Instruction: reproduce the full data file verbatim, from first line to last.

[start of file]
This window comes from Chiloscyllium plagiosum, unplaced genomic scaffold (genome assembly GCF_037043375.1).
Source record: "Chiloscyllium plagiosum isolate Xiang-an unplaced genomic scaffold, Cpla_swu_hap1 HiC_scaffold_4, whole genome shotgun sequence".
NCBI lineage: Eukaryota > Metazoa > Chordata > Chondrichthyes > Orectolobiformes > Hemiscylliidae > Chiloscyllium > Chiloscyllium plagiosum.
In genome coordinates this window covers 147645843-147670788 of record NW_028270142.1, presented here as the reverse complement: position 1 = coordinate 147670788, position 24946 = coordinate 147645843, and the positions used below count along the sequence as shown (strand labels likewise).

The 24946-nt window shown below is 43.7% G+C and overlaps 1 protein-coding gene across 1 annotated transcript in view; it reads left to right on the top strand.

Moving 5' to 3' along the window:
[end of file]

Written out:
This window comes from Chiloscyllium plagiosum, unplaced genomic scaffold (genome assembly GCF_037043375.1).
Source record: "Chiloscyllium plagiosum isolate Xiang-an unplaced genomic scaffold, Cpla_swu_hap1 HiC_scaffold_4, whole genome shotgun sequence".
NCBI lineage: Eukaryota > Metazoa > Chordata > Chondrichthyes > Orectolobiformes > Hemiscylliidae > Chiloscyllium > Chiloscyllium plagiosum.
In genome coordinates this window covers 147645843-147670788 of record NW_028270142.1, presented here as the reverse complement: position 1 = coordinate 147670788, position 24946 = coordinate 147645843, and the positions used below count along the sequence as shown (strand labels likewise).

The 24946-nt window shown below is 43.7% G+C and overlaps 1 protein-coding gene across 1 annotated transcript in view; it reads left to right on the top strand.

Moving 5' to 3' along the window: